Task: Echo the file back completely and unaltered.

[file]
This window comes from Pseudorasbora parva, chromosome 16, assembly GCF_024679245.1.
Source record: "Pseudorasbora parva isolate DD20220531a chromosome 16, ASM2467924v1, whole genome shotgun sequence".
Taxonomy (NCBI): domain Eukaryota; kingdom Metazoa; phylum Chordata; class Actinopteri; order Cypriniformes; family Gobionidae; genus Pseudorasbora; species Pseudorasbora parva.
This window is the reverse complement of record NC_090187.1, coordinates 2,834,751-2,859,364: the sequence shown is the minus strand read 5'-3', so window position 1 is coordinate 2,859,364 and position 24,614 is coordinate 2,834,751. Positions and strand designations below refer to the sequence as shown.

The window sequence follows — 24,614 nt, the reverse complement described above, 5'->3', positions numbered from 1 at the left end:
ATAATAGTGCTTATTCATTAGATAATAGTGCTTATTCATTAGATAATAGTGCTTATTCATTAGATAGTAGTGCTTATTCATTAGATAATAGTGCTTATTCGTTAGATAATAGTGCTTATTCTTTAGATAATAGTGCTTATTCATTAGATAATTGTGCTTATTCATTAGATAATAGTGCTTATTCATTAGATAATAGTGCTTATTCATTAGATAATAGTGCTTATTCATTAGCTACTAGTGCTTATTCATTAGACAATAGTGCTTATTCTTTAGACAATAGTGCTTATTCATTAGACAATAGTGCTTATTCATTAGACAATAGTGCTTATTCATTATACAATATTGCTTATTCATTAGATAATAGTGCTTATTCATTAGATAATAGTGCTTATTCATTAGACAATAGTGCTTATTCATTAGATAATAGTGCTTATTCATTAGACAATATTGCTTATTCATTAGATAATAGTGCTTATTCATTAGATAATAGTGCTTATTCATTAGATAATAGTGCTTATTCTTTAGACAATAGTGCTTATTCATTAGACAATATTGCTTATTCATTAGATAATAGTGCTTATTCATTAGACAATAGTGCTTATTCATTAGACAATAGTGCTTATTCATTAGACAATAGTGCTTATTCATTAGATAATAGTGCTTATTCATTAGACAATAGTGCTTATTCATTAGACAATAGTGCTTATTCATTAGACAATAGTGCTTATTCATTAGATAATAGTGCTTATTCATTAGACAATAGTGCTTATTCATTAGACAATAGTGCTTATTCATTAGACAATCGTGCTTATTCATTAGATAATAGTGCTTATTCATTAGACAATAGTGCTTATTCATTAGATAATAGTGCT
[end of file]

This window comes from Pseudorasbora parva, chromosome 16, assembly GCF_024679245.1.
Source record: "Pseudorasbora parva isolate DD20220531a chromosome 16, ASM2467924v1, whole genome shotgun sequence".
Taxonomy (NCBI): domain Eukaryota; kingdom Metazoa; phylum Chordata; class Actinopteri; order Cypriniformes; family Gobionidae; genus Pseudorasbora; species Pseudorasbora parva.
This window is the reverse complement of record NC_090187.1, coordinates 2,834,751-2,859,364: the sequence shown is the minus strand read 5'-3', so window position 1 is coordinate 2,859,364 and position 24,614 is coordinate 2,834,751. Positions and strand designations below refer to the sequence as shown.

The window sequence follows — 24,614 nt, the reverse complement described above, 5'->3', positions numbered from 1 at the left end:
ATAATAGTGCTTATTCATTAGATAATAGTGCTTATTCATTAGATAATAGTGCTTATTCATTAGATAGTAGTGCTTATTCATTAGATAATAGTGCTTATTCGTTAGATAATAGTGCTTATTCTTTAGATAATAGTGCTTATTCATTAGATAATTGTGCTTATTCATTAGATAATAGTGCTTATTCATTAGATAATAGTGCTTATTCATTAGATAATAGTGCTTATTCATTAGCTACTAGTGCTTATTCATTAGACAATAGTGCTTATTCTTTAGACAATAGTGCTTATTCATTAGACAATAGTGCTTATTCATTAGACAATAGTGCTTATTCATTATACAATATTGCTTATTCATTAGATAATAGTGCTTATTCATTAGATAATAGTGCTTATTCATTAGACAATAGTGCTTATTCATTAGATAATAGTGCTTATTCATTAGACAATATTGCTTATTCATTAGATAATAGTGCTTATTCATTAGATAATAGTGCTTATTCATTAGATAATAGTGCTTATTCTTTAGACAATAGTGCTTATTCATTAGACAATATTGCTTATTCATTAGATAATAGTGCTTATTCATTAGACAATAGTGCTTATTCATTAGACAATAGTGCTTATTCATTAGACAATAGTGCTTATTCATTAGATAATAGTGCTTATTCATTAGACAATAGTGCTTATTCATTAGACAATAGTGCTTATTCATTAGACAATAGTGCTTATTCATTAGATAATAGTGCTTATTCATTAGACAATAGTGCTTATTCATTAGACAATAGTGCTTATTCATTAGACAATCGTGCTTATTCATTAGATAATAGTGCTTATTCATTAGACAATAGTGCTTATTCATTAGATAATAGTGCT